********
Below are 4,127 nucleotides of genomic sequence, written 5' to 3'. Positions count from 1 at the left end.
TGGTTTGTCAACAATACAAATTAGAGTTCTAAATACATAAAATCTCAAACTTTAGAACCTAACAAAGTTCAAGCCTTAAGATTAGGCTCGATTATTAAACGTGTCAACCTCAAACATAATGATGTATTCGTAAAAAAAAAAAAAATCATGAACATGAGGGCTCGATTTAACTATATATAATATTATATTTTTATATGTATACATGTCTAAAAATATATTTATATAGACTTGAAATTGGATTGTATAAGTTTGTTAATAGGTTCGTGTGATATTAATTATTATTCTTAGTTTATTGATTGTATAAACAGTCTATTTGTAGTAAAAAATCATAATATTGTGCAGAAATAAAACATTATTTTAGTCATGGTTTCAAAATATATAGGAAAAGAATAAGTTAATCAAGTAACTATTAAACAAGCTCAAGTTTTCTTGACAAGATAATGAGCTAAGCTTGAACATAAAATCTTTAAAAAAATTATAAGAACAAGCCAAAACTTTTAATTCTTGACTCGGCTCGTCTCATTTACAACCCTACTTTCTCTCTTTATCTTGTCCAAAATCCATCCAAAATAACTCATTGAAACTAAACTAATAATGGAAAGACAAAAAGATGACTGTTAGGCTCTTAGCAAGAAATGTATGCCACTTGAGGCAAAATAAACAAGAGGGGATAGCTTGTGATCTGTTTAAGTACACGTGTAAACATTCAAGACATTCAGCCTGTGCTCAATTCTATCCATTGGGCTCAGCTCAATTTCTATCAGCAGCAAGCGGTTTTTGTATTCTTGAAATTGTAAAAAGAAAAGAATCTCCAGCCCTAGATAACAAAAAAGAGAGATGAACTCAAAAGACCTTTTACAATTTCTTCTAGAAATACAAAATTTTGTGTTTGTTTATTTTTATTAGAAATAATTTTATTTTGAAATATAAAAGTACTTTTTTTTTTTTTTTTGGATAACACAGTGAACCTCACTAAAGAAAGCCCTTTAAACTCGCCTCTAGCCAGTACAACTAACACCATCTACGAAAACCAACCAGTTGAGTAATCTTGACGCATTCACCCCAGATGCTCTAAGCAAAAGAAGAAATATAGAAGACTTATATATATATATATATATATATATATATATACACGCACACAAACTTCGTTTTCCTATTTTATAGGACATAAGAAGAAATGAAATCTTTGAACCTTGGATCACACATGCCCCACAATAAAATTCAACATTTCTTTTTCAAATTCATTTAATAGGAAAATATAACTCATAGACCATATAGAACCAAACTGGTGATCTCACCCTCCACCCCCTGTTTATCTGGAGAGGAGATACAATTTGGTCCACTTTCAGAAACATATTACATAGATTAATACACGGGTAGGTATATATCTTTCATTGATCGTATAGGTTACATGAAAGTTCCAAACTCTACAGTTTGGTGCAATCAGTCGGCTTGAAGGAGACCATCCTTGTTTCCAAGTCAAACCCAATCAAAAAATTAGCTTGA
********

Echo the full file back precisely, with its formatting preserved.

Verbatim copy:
Below are 4,127 nucleotides of genomic sequence, written 5' to 3'. Positions count from 1 at the left end.
TGGTTTGTCAACAATACAAATTAGAGTTCTAAATACATAAAATCTCAAACTTTAGAACCTAACAAAGTTCAAGCCTTAAGATTAGGCTCGATTATTAAACGTGTCAACCTCAAACATAATGATGTATTCGTAAAAAAAAAAAAAATCATGAACATGAGGGCTCGATTTAACTATATATAATATTATATTTTTATATGTATACATGTCTAAAAATATATTTATATAGACTTGAAATTGGATTGTATAAGTTTGTTAATAGGTTCGTGTGATATTAATTATTATTCTTAGTTTATTGATTGTATAAACAGTCTATTTGTAGTAAAAAATCATAATATTGTGCAGAAATAAAACATTATTTTAGTCATGGTTTCAAAATATATAGGAAAAGAATAAGTTAATCAAGTAACTATTAAACAAGCTCAAGTTTTCTTGACAAGATAATGAGCTAAGCTTGAACATAAAATCTTTAAAAAAATTATAAGAACAAGCCAAAACTTTTAATTCTTGACTCGGCTCGTCTCATTTACAACCCTACTTTCTCTCTTTATCTTGTCCAAAATCCATCCAAAATAACTCATTGAAACTAAACTAATAATGGAAAGACAAAAAGATGACTGTTAGGCTCTTAGCAAGAAATGTATGCCACTTGAGGCAAAATAAACAAGAGGGGATAGCTTGTGATCTGTTTAAGTACACGTGTAAACATTCAAGACATTCAGCCTGTGCTCAATTCTATCCATTGGGCTCAGCTCAATTTCTATCAGCAGCAAGCGGTTTTTGTATTCTTGAAATTGTAAAAAGAAAAGAATCTCCAGCCCTAGATAACAAAAAAGAGAGATGAACTCAAAAGACCTTTTACAATTTCTTCTAGAAATACAAAATTTTGTGTTTGTTTATTTTTATTAGAAATAATTTTATTTTGAAATATAAAAGTACTTTTTTTTTTTTTTTTGGATAACACAGTGAACCTCACTAAAGAAAGCCCTTTAAACTCGCCTCTAGCCAGTACAACTAACACCATCTACGAAAACCAACCAGTTGAGTAATCTTGACGCATTCACCCCAGATGCTCTAAGCAAAAGAAGAAATATAGAAGACTTATATATATATATATATATATATATATATATACACGCACACAAACTTCGTTTTCCTATTTTATAGGACATAAGAAGAAATGAAATCTTTGAACCTTGGATCACACATGCCCCACAATAAAATTCAACATTTCTTTTTCAAATTCATTTAATAGGAAAATATAACTCATAGACCATATAGAACCAAACTGGTGATCTCACCCTCCACCCCCTGTTTATCTGGAGAGGAGATACAATTTGGTCCACTTTCAGAAACATATTACATAGATTAATACACGGGTAGGTATATATCTTTCATTGATCGTATAGGTTACATGAAAGTTCCAAACTCTACAGTTTGGTGCAATCAGTCGGCTTGAAGGAGACCATCCTTGTTTCCAAGTCAAACCCAATCAAAAAATTAGCTTGA